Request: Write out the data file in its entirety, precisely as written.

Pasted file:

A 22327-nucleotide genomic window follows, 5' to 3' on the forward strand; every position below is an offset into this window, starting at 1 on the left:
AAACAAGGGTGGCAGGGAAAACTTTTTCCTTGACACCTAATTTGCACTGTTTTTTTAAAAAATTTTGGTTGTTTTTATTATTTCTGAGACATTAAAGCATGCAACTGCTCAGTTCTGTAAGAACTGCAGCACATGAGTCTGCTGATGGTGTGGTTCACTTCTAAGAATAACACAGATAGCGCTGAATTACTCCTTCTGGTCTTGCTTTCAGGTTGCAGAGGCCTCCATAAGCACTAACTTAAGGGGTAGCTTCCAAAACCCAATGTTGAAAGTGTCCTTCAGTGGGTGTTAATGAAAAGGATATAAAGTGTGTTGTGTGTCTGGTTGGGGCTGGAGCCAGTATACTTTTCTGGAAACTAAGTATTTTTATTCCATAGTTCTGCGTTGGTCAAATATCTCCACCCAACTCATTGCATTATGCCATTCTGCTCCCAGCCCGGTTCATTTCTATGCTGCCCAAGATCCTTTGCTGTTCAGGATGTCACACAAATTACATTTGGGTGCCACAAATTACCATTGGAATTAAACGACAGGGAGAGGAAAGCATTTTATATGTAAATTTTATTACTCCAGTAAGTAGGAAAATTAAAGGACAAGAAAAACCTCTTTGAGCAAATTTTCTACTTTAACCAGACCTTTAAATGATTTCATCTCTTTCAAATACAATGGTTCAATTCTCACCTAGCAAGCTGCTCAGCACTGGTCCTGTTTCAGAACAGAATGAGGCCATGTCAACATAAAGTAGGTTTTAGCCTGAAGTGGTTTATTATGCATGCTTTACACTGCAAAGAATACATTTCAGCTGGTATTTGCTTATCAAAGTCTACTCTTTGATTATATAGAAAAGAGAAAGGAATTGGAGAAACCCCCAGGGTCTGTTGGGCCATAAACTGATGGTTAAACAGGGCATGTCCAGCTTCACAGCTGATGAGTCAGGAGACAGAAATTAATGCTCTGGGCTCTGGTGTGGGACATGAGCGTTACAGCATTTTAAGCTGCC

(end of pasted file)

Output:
A 22327-nucleotide genomic window follows, 5' to 3' on the forward strand; every position below is an offset into this window, starting at 1 on the left:
AAACAAGGGTGGCAGGGAAAACTTTTTCCTTGACACCTAATTTGCACTGTTTTTTTAAAAAATTTTGGTTGTTTTTATTATTTCTGAGACATTAAAGCATGCAACTGCTCAGTTCTGTAAGAACTGCAGCACATGAGTCTGCTGATGGTGTGGTTCACTTCTAAGAATAACACAGATAGCGCTGAATTACTCCTTCTGGTCTTGCTTTCAGGTTGCAGAGGCCTCCATAAGCACTAACTTAAGGGGTAGCTTCCAAAACCCAATGTTGAAAGTGTCCTTCAGTGGGTGTTAATGAAAAGGATATAAAGTGTGTTGTGTGTCTGGTTGGGGCTGGAGCCAGTATACTTTTCTGGAAACTAAGTATTTTTATTCCATAGTTCTGCGTTGGTCAAATATCTCCACCCAACTCATTGCATTATGCCATTCTGCTCCCAGCCCGGTTCATTTCTATGCTGCCCAAGATCCTTTGCTGTTCAGGATGTCACACAAATTACATTTGGGTGCCACAAATTACCATTGGAATTAAACGACAGGGAGAGGAAAGCATTTTATATGTAAATTTTATTACTCCAGTAAGTAGGAAAATTAAAGGACAAGAAAAACCTCTTTGAGCAAATTTTCTACTTTAACCAGACCTTTAAATGATTTCATCTCTTTCAAATACAATGGTTCAATTCTCACCTAGCAAGCTGCTCAGCACTGGTCCTGTTTCAGAACAGAATGAGGCCATGTCAACATAAAGTAGGTTTTAGCCTGAAGTGGTTTATTATGCATGCTTTACACTGCAAAGAATACATTTCAGCTGGTATTTGCTTATCAAAGTCTACTCTTTGATTATATAGAAAAGAGAAAGGAATTGGAGAAACCCCCAGGGTCTGTTGGGCCATAAACTGATGGTTAAACAGGGCATGTCCAGCTTCACAGCTGATGAGTCAGGAGACAGAAATTAATGCTCTGGGCTCTGGTGTGGGACATGAGCGTTACAGCATTTTAAGCTGCC